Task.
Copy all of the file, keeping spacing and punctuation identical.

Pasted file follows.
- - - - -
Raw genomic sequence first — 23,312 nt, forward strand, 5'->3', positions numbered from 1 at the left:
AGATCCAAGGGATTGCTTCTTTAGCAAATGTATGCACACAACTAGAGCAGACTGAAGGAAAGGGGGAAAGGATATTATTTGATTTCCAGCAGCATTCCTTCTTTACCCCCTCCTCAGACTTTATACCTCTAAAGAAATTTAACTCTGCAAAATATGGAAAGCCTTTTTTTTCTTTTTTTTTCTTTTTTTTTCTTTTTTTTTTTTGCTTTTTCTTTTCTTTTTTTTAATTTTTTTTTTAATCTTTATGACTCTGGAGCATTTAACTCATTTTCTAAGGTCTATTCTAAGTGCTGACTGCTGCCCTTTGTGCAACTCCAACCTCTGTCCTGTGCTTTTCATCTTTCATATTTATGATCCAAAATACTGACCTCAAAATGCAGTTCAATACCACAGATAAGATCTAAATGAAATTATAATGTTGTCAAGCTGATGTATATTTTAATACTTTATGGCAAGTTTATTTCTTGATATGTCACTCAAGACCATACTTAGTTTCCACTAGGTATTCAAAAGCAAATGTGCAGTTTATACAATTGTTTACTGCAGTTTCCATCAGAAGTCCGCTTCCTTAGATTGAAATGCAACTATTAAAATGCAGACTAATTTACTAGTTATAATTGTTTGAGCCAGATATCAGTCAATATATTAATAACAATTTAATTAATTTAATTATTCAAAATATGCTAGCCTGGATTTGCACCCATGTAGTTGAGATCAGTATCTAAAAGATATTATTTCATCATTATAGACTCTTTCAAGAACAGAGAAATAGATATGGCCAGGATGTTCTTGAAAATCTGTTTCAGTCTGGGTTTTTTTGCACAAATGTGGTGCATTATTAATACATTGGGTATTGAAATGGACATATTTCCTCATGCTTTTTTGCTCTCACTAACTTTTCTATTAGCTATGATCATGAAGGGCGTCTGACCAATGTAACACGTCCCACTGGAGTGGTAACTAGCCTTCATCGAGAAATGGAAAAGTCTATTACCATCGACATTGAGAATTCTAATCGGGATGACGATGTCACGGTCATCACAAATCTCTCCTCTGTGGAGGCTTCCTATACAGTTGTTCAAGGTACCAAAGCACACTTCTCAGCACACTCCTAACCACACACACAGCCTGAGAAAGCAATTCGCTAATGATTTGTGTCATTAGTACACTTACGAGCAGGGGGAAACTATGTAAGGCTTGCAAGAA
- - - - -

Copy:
Raw genomic sequence first — 23,312 nt, forward strand, 5'->3', positions numbered from 1 at the left:
AGATCCAAGGGATTGCTTCTTTAGCAAATGTATGCACACAACTAGAGCAGACTGAAGGAAAGGGGGAAAGGATATTATTTGATTTCCAGCAGCATTCCTTCTTTACCCCCTCCTCAGACTTTATACCTCTAAAGAAATTTAACTCTGCAAAATATGGAAAGCCTTTTTTTTCTTTTTTTTTCTTTTTTTTTCTTTTTTTTTTTTGCTTTTTCTTTTCTTTTTTTTAATTTTTTTTTTAATCTTTATGACTCTGGAGCATTTAACTCATTTTCTAAGGTCTATTCTAAGTGCTGACTGCTGCCCTTTGTGCAACTCCAACCTCTGTCCTGTGCTTTTCATCTTTCATATTTATGATCCAAAATACTGACCTCAAAATGCAGTTCAATACCACAGATAAGATCTAAATGAAATTATAATGTTGTCAAGCTGATGTATATTTTAATACTTTATGGCAAGTTTATTTCTTGATATGTCACTCAAGACCATACTTAGTTTCCACTAGGTATTCAAAAGCAAATGTGCAGTTTATACAATTGTTTACTGCAGTTTCCATCAGAAGTCCGCTTCCTTAGATTGAAATGCAACTATTAAAATGCAGACTAATTTACTAGTTATAATTGTTTGAGCCAGATATCAGTCAATATATTAATAACAATTTAATTAATTTAATTATTCAAAATATGCTAGCCTGGATTTGCACCCATGTAGTTGAGATCAGTATCTAAAAGATATTATTTCATCATTATAGACTCTTTCAAGAACAGAGAAATAGATATGGCCAGGATGTTCTTGAAAATCTGTTTCAGTCTGGGTTTTTTTGCACAAATGTGGTGCATTATTAATACATTGGGTATTGAAATGGACATATTTCCTCATGCTTTTTTGCTCTCACTAACTTTTCTATTAGCTATGATCATGAAGGGCGTCTGACCAATGTAACACGTCCCACTGGAGTGGTAACTAGCCTTCATCGAGAAATGGAAAAGTCTATTACCATCGACATTGAGAATTCTAATCGGGATGACGATGTCACGGTCATCACAAATCTCTCCTCTGTGGAGGCTTCCTATACAGTTGTTCAAGGTACCAAAGCACACTTCTCAGCACACTCCTAACCACACACACAGCCTGAGAAAGCAATTCGCTAATGATTTGTGTCATTAGTACACTTACGAGCAGGGGGAAACTATGTAAGGCTTGCAAGAA